Top tips for your garden in March
Give a light long cut to lawns if necessary, on a dry windy day.
March is a good time to re-define lawn edges with a half-moon cutter, where they have grown out of line or have been trodden down. Small amounts of turf can be chopped up with a spade and put into the compost heap.
Pruning and Training
Pruning time again. Cut hard back buddleias and the purple- or yellow-leaved elders, to produce long wands of new growth as the season progresses.
Thin out and shorten back the stems of the bushy Spiraea ‘Goldflame’, which will then produce a more telling first flush of coppery young shoots.
For a more stylish effect, established clumps of tall bamboos can be thinned out now, taking out up to a third of the older canes at ground level. This makes space for new canes, and lets more light into the clump which in turn brings out the markings and colours on the stems.
Time to plant or transplant evergreens again, now that the soil is warming up but before buds have begun to burst. Water them well, especially in windy weather, until they are re-established. This is the time to put in conifer hedges.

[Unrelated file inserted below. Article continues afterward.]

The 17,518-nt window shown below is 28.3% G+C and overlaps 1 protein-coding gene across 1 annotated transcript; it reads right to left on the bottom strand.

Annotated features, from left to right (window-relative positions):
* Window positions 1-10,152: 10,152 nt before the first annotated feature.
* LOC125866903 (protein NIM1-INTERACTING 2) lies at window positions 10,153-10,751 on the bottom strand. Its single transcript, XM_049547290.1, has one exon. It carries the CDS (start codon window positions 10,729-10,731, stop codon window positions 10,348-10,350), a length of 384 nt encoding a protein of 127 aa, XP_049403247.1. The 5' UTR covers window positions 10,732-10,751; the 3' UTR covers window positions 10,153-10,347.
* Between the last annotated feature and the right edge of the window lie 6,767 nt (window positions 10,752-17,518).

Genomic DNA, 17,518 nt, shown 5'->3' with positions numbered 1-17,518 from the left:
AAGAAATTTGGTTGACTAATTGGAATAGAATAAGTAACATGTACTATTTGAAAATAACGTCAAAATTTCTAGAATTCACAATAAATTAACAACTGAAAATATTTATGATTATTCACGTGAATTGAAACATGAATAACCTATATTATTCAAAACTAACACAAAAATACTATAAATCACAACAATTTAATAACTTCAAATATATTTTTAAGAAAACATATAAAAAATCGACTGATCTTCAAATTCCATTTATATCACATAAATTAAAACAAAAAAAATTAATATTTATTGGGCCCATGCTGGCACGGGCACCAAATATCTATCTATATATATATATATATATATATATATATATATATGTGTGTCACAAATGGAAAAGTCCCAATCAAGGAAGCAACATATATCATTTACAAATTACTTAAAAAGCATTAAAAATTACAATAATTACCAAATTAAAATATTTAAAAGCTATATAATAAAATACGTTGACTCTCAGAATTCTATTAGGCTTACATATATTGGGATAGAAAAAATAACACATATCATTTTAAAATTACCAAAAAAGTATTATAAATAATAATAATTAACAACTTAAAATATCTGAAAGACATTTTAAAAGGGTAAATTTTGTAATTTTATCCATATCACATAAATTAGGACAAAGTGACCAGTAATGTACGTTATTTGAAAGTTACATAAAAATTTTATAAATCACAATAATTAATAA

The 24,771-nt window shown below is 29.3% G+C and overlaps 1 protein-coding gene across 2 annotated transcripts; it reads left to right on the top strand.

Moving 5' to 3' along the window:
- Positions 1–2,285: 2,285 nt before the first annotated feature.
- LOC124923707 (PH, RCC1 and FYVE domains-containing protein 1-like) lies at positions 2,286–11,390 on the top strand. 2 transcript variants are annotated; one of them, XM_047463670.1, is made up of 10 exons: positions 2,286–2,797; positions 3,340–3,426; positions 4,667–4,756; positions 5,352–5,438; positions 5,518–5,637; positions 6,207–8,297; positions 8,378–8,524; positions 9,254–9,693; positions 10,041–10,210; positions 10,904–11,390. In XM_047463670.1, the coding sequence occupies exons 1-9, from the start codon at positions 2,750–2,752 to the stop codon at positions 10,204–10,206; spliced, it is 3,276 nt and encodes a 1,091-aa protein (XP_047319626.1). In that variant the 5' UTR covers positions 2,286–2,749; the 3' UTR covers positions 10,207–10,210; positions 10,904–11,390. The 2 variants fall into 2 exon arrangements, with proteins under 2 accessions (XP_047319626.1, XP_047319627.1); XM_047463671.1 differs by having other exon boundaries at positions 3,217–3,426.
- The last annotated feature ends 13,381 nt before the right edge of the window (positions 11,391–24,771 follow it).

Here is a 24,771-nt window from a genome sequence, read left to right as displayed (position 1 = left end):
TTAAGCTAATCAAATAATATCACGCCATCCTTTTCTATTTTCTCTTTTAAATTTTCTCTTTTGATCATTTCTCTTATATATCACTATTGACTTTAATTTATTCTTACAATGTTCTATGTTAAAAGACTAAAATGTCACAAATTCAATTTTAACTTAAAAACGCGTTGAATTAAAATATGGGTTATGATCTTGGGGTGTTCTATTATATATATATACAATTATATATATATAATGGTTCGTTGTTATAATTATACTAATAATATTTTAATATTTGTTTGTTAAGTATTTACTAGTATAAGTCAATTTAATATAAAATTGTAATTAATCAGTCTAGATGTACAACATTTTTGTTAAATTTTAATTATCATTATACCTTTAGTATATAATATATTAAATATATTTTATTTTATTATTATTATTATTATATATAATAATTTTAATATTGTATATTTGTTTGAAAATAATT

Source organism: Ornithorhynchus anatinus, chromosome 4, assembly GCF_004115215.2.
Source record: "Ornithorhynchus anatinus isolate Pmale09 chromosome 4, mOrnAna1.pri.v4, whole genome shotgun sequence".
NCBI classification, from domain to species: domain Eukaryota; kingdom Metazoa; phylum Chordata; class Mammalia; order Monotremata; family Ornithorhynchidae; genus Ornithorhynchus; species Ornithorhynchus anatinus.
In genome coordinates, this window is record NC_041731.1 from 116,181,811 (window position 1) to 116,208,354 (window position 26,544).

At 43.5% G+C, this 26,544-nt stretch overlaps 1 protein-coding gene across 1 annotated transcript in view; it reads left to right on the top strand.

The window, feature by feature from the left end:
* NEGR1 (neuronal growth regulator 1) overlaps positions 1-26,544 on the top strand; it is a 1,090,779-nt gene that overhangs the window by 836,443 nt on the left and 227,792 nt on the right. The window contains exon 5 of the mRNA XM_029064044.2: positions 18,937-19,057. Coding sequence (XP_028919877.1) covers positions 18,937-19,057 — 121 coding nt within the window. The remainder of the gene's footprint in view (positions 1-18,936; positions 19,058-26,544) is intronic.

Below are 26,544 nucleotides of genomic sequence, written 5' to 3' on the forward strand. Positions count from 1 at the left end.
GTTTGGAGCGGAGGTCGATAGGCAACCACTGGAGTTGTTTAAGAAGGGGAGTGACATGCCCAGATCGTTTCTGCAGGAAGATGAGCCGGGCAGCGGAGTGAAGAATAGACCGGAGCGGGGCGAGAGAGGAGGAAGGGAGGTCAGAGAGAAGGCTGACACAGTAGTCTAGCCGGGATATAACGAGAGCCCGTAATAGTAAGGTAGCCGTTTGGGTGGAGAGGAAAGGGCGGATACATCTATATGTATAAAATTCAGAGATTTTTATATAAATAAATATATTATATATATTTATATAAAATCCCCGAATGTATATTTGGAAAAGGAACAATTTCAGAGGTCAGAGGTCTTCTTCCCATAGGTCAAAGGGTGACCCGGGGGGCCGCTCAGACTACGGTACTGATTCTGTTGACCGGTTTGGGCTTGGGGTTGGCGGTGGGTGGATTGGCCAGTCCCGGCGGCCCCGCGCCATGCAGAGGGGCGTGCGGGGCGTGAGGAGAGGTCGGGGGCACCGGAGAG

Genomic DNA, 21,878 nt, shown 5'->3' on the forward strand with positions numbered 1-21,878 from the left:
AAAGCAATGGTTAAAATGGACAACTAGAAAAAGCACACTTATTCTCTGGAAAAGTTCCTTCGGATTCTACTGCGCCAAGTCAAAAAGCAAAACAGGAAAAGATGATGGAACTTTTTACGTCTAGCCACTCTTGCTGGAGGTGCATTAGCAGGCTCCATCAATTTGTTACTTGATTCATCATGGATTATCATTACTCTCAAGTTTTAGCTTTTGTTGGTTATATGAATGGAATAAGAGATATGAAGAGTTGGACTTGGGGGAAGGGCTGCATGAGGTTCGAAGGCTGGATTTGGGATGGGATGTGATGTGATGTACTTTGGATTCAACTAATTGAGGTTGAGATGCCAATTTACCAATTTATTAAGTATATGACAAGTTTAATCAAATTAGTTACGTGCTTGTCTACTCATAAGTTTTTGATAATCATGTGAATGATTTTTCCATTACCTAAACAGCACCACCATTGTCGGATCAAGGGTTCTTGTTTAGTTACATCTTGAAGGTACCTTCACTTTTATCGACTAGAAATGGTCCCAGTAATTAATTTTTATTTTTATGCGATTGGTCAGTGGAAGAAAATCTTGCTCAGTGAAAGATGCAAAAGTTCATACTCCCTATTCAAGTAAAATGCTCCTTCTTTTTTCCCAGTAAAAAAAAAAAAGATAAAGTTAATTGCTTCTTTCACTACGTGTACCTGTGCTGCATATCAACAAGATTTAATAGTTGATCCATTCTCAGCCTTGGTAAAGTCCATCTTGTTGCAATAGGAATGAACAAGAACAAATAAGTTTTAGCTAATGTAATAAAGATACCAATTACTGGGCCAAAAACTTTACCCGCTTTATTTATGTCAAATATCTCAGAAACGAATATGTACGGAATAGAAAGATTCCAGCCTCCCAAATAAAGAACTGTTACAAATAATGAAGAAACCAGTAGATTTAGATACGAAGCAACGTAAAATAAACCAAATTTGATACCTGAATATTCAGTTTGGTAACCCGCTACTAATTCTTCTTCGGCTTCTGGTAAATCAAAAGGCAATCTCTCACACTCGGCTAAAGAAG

Pots of daffodils can be put into the garden after flowering. Remember the scented Paper white narcissi need a hot sunny spot to flower again, not shade under trees.
Cut back indoor fuchsias and pelargoniums, and water only lightly until growth begins again.
Patio pots of agapanthus can be given water again and a top-dressing of general fertiliser. Potted lilies can be repotted in fresh compost and watered lightly until growth recommences.
Tidy up evergreen ornamental grasses and sedges, pulling out dead leaves, and shortening back the remainder a little. Feed with a general fertiliser.
Plant new raspberries and feed and mulch old raspberry canes.
Mulch strawberry plants with old compost.
In mild gardens or under cloches the first carrots chard and broad beans can be sown outside.
Sow onions, leeks and celery indoors.